Thursday, May 18, 2006

The Photographer

Okay, so it's still raining! Since doing outdoor photography is impossible today. Here's a poem instead! ;) It is a cinquain, according to form, with 2, 4, 6, 8, 2 syllables in five lines.

The Photographer

Mind's eye
Ribbon unfurls
Revealing misty earth
Colors colliding with black lines
of truth.

Copyright 2006 JO Janoski

Monday, May 15, 2006

The Writer... a poem about the experience, such as it is...

The Writer

Black Ink Abyss
Iron-cloaked scribe
My pen issues gray hollow flow
of words.

White Blast
Passion discharged
Released in sonic boom
Shooting inspiration bullets
in verse.

Copyright 2006 JO Janoski

Couple stung by second beehive theft

Couple stung by second beehive theft - Pittsburgh Tribune-Review

You have to wonder why someone would steal a beehive...???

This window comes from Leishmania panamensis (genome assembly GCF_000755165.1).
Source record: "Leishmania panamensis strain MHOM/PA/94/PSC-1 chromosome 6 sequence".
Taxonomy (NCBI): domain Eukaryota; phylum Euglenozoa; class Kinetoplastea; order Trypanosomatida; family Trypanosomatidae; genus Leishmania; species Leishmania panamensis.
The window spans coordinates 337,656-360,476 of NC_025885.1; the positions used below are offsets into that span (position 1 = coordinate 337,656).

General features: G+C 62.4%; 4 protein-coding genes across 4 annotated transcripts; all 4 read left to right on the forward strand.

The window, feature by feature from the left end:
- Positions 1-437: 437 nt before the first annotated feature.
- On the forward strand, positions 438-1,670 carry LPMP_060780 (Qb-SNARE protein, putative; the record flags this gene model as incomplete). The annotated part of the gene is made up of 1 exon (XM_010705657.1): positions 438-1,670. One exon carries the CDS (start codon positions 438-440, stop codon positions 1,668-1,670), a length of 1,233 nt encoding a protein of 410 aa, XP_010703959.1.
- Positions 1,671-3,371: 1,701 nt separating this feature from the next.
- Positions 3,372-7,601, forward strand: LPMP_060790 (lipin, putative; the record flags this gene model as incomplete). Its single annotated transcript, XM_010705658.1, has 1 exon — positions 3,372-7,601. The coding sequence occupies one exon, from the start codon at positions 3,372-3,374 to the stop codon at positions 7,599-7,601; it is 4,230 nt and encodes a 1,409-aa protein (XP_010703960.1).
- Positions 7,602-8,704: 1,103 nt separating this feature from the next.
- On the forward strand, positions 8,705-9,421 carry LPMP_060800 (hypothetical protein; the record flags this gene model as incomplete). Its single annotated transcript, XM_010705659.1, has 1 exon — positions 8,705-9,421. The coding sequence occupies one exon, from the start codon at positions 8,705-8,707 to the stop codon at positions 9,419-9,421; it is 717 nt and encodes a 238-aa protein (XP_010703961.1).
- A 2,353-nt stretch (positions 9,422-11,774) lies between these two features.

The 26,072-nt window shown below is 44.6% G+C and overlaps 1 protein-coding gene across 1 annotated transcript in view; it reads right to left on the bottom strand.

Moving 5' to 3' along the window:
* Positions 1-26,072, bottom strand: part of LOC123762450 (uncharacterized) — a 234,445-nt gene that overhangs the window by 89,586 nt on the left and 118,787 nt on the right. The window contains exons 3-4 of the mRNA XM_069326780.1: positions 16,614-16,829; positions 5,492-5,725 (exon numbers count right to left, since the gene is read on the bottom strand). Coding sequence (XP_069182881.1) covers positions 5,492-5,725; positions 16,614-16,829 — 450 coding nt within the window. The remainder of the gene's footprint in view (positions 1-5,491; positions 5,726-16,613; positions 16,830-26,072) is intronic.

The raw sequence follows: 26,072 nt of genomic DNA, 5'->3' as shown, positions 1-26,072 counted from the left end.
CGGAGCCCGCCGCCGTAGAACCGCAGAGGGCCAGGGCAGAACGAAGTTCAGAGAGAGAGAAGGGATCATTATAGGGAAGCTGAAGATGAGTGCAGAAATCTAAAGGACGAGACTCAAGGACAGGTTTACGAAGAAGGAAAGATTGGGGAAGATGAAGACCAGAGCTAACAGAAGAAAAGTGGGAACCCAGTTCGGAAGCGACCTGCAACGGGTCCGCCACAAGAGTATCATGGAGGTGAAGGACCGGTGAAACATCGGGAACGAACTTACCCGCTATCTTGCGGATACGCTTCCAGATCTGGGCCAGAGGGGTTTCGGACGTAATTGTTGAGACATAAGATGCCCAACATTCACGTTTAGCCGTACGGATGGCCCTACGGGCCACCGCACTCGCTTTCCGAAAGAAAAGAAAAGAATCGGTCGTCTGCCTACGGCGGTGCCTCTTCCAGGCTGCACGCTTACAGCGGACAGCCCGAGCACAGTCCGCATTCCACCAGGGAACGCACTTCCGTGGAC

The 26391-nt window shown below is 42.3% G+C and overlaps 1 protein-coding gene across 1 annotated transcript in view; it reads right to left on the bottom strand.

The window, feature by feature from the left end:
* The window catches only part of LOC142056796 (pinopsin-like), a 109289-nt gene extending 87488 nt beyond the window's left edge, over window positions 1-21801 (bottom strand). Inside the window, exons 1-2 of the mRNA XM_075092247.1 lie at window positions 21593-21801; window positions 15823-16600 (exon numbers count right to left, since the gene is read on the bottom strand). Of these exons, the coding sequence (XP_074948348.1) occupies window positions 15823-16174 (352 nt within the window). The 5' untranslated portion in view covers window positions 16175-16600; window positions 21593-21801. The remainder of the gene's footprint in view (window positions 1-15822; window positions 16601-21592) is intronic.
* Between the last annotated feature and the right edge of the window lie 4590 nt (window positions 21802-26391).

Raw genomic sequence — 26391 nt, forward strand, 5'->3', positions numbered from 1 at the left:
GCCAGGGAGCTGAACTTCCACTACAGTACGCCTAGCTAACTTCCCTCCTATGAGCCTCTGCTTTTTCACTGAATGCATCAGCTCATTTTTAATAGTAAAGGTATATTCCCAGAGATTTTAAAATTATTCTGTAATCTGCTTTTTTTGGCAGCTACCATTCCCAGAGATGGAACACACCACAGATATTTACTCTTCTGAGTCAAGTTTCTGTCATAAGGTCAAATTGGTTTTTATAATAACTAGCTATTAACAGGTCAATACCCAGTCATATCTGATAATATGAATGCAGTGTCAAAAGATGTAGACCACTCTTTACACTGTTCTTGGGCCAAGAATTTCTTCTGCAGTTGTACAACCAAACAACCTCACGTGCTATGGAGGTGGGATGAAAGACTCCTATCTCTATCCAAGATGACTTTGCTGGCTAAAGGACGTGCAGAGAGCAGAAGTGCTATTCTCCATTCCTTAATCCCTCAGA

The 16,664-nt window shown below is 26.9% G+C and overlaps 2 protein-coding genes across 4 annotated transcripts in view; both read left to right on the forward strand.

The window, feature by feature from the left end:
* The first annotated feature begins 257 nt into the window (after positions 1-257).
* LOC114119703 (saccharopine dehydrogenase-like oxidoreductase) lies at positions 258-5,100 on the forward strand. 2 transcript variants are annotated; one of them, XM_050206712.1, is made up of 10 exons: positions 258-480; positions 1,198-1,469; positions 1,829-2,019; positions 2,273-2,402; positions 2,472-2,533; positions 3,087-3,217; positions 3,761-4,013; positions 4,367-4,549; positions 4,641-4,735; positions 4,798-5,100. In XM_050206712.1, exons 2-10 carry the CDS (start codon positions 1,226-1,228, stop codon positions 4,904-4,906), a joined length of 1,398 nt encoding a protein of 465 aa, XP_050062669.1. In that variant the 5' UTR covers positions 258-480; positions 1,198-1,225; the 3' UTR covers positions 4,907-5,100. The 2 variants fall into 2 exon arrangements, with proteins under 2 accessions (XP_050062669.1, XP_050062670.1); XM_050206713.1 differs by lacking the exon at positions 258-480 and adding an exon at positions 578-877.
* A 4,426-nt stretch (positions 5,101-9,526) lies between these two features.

Friday, May 12, 2006

Wednesday, May 10, 2006

Resident Wrens

We have two tiny wrens who take up housekeeping every May in two birdhouses on our front porch, built just for them, I might add.

We first noticed the wrens years ago when my husband found birds nesting in a hanging basket on the porch. He set about to the task of building the birdhouses from scratch, work which he enjoys. But I'm certain he also wanted the birds out of his greenery.

They are bold little creatures. Each time one of us, including the dog, steps out on the porch, he is greeted with a tsunami of squawks and squeals big enough to knock a person off his feet. You can see the tiny scoundrels, beaks wide open, in the rhododendron next to the porch, so we know who is doing all the yelling. ;) The wrens have no fear of us big old lumbering humans.

What I am still trying to figure out is, how can such a
tiny bird have such a BIG chirp!  Posted by Picasa